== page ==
laughter of today has been, obviously, stimulated by the political slant of Dario Fo and Franca Rame, his wife, who also acts. The theater that they started doing in the 70s won a strong political coloring, with presentations in factories, trade unions, schools, bowling pitches and wherever else it was possible to put on spectacle. The organization of the company – which was connected to an arm of the Italian Communist Party – was communitarian – on the posters, the names of Franca and Dario did not head up the cast, but modestly in alphabetical order. Even so, at no time would Fo give up his conception of po-

pular theater. “He wasn’t concerned with doing party political theater, but just political theater,” is Sarah Lopes’s analysis. “Dario Fo knows how to stand up for an ideology without losing at any moment artistic quality.” “All theater with a political intent takes its sap from the historical moment, but it earns universality by employing allegorical and metaphorical constructions,” explains Silvana Garcia. “This theater accepts being updated, because it is willing to be an instrument that interprets reality, and is not a mere portrayal of that historical reality in particular.” In the case of Dario Fo, the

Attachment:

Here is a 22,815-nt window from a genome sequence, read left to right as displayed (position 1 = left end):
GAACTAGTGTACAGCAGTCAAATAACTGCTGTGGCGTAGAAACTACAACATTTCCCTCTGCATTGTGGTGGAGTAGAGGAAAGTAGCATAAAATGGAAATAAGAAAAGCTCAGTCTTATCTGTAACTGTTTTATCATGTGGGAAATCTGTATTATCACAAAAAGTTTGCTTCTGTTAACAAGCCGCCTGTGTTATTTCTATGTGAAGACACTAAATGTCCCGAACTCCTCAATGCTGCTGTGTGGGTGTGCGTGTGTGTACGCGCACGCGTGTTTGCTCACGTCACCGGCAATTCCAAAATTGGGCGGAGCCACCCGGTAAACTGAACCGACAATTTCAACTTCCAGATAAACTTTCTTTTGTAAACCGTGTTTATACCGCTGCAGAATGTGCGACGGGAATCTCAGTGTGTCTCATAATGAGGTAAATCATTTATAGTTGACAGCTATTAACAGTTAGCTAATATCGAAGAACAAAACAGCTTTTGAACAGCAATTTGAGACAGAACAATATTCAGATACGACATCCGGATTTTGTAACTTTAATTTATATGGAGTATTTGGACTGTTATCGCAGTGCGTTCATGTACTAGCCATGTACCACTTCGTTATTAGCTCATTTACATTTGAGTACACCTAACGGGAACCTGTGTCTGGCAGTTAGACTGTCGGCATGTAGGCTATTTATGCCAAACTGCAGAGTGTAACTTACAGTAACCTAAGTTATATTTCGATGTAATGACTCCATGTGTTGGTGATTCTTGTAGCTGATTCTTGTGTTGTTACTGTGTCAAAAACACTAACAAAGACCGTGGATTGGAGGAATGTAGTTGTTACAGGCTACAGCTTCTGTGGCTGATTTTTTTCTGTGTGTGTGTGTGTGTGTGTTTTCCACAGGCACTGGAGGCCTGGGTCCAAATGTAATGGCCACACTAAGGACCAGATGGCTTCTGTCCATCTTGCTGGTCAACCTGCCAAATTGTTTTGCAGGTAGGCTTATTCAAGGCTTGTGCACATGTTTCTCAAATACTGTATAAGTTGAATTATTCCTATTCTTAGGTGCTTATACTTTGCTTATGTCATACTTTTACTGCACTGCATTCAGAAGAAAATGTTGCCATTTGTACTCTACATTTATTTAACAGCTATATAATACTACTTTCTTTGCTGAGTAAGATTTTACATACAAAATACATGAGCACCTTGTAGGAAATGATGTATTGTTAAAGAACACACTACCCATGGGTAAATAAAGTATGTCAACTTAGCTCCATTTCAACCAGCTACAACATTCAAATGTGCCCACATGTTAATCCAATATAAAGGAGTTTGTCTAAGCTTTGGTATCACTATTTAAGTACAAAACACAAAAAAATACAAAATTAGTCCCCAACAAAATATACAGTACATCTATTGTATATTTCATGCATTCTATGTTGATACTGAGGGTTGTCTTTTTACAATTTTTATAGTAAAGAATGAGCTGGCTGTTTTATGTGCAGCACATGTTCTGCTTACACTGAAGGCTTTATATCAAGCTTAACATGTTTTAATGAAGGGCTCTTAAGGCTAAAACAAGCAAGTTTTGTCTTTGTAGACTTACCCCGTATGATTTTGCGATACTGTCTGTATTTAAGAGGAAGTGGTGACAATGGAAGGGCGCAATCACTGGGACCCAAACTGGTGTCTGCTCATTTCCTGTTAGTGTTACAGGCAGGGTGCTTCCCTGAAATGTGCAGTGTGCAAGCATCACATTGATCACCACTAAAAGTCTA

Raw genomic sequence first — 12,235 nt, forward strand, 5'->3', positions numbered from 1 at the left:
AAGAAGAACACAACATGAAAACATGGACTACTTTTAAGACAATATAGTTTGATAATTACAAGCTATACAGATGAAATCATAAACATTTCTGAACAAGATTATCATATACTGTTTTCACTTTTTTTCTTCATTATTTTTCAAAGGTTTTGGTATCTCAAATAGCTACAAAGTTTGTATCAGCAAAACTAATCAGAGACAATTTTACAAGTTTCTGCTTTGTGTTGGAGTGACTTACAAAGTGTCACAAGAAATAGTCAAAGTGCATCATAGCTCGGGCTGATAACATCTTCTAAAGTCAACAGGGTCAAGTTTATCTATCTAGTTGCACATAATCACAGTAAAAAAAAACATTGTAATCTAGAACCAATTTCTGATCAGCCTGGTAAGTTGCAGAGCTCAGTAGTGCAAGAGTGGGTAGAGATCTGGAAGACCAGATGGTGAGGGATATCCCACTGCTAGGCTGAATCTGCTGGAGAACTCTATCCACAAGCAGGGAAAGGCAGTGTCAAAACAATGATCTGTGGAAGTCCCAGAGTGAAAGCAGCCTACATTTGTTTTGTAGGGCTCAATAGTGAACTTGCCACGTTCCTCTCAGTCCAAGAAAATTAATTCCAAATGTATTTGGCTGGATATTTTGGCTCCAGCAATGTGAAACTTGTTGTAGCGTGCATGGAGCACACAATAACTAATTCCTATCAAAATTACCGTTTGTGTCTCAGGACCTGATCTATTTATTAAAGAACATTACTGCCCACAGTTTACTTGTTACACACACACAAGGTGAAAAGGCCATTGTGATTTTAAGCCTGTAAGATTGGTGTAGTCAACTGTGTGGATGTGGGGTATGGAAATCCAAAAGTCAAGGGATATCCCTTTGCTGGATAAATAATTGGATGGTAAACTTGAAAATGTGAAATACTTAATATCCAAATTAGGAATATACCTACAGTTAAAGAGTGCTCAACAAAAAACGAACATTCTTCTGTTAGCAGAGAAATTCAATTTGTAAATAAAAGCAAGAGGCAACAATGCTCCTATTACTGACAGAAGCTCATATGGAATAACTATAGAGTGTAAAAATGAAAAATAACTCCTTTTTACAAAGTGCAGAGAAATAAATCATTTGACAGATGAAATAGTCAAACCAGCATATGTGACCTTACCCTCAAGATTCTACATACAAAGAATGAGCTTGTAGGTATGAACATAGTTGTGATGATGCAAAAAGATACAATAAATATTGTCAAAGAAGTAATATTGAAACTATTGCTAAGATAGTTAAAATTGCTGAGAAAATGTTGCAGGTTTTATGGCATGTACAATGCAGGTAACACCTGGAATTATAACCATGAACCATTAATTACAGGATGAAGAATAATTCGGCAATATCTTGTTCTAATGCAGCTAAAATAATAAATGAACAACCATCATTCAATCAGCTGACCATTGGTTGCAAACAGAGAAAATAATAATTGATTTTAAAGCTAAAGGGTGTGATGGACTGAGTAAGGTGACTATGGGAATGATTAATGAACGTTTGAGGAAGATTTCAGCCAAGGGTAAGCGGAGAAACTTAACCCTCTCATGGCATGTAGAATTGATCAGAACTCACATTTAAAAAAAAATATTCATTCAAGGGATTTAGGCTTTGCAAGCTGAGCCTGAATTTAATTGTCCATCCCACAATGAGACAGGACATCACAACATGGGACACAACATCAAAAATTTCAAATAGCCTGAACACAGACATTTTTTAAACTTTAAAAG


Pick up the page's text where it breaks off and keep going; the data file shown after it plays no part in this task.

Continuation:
Veneziano and Sarah Lopes, the Parlapatões are the group in Brazil that does a job that is closest to the dramaturgy that Dario Fo produces in Italy – in literature, the work of Ariano Suassuna is what gets closest to the union of the popular and the erudite. “In the case of the theater, the difference lies very much on account of the technique, which Fo masters like nobody else,” claims Sarah. Something else that may be credited in favor of the Italian is Fo’s class, which avoids vulgarity at all costs. Possolo disagrees. “Just because he has won a Nobel prize, that doesn’t mean that he ought to be read like a sacrosanct author,” he claims. “There is a strong scatological side to his works, as in some stories of Mister Buffo, for example.” An artist with an impressive capacity for taking advantage of the moment of the audience and mixing it up with the story he is playing, Possolo – who seeks inspiration in the circus – does not hesitate to classify Dario Fo as a clown. “Just like another Italian, Léo Bassi, Fo reinstates the clown as a demolisher of ruling morals, capable of making profound criticisms while he makes people laugh. And that is something that never becomes outdated.” •

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HUMANITIES

HISTORY OF ART

The Gothic in the tropics

A pioneering study in Brazil analyzes the work of the German xylographer Dürer that is stored in Rio de Janeiro D ÉB ORA C RIVELLARO Published in January 2003